The electrical and electronics package powered a pair of fridges and ran the large coffee machine and external TV.

All this gear and a water tank slotted neatly into the Service Pack bodywork, highlighting its flexibility. The LPG bottles were stowed in the open, in the cargo tray and the Weber BBQs strapped easily into the lockable bodywork.

A plus for the Service Pack bodywork is that it locked and unlocked automatically when the cab locking remote was pressed.

 

 

OTA’s Allan Whiting picked up the Gotcha4Life truck from Sydney’s Suttons Isuzu dealership, where it was easy to locate, in a parking lot full of white Isuzus. The blue and pink livery made it stand out like the proverbials! That prominence carried over to my two-day driving stint, when the brightly coloured vehicle drew constant attention.

The NNR 4-150 Crew suited its role as a ute-alternative, because it provided easy entry and access, a very tight turning circle and excellent driver vision, thanks to huge flat mirrors, convex spotters for a good view of the rear wheels and a standard reversing camera.

Overall chassis length of just over six metres was the same as the RAM Ute 2500’s OAL and the Isuzu’s wheelbase of 3.4 metres was shorter than the ute’s. It easily manoeuvred into spaces that the OTA LandCruiser 70 Series couldn’t manage without several back-and-forth efforts.

The long-serving, jerky-shift Isuzu AMT improved out of sight when the company slotted a torque converter into the driveline a couple of years ago. It still couldn’t match the snappy shift speed of a typical ute automatic box, but it suited the Gotcha4Life truck’s role well – after all, why race when there’s a coffee machine and a pair of beer and food fridges in the back!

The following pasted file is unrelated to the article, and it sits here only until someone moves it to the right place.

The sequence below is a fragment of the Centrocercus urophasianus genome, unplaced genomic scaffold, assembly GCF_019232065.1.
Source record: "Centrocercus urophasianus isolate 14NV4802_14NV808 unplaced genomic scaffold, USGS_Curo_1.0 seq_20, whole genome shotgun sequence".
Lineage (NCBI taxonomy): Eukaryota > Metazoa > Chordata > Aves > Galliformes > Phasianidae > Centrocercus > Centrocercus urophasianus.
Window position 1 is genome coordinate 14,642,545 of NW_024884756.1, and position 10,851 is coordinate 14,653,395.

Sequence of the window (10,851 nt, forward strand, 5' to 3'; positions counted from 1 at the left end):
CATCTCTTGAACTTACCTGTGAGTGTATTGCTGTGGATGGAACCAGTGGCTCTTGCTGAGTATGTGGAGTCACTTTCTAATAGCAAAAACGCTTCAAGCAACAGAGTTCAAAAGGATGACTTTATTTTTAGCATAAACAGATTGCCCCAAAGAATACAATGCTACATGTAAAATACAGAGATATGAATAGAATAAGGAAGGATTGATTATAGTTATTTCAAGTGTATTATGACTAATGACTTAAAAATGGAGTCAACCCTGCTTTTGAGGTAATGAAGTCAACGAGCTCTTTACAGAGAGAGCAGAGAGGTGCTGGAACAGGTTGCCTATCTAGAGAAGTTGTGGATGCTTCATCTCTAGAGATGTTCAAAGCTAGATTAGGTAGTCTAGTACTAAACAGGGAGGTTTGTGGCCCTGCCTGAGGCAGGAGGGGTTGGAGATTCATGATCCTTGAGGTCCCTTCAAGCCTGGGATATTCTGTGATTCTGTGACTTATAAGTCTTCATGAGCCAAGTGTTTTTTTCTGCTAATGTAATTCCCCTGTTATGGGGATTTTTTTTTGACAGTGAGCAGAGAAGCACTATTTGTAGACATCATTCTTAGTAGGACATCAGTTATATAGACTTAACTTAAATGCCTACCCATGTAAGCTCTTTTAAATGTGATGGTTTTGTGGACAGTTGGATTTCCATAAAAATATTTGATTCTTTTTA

The narrow-cab NMR has a suspension driver’s seat, but a quirk in the factory production process means that a suspension seat can’t be fitted to crew cabs, so the NNR Crew had a fixed driver’s seat. However, the Crew version had a lower-load-rated front suspension than the Standard cab – 2600kg vs 3100kg – so ride quality from the coil-wishbone setup was very good, even without a suspension seat.

This seating commonality may be a good thing in the case of a seven-up NNR, where the passengers can’t accuse the driver of getting preferential treatment!

 

Isuzu’s ADAS

The Gotcha4Life truck scored Isuzu’s latest ADAS (Advanced Driver Assistance Systems) that includes: AEB (Advanced Emergency Braking); DWS (Distance Warning System); TMW (Traffic Movement Warning); ESC (Electronic Stability Control) and LDW (Lane Departure Warning). Note that ADAS is not fitted to Isuzu’s NPS 4×4 truck models.

These car-type electronic aids were in addition to already existing safety systems: ECE R29 safety cab structure; dual SRS airbags; seat-belt pre-tensioners; ABS brakes; ASR skid-reduction; ALS (automatic lights-on); hill-start assistance; cruise control with speed limiter and cornering lights.

The literal ‘eyes’ of the 2022 ADAS kit were a pair of stereoscopically-arranged, forward-facing cameras. The system is similar to that used in Isuzu D-MAX utes and MU-X wagons, and Subaru’s ‘Eyesight’.

Allan Whiting knew from experience with the similar ADAS used in the Isuzu Ute D-MAX that there are times when the system bails out.  For example, heavy rain can trigger a ‘camera halt’ condition, because the camera can’t see through a torrential downpour.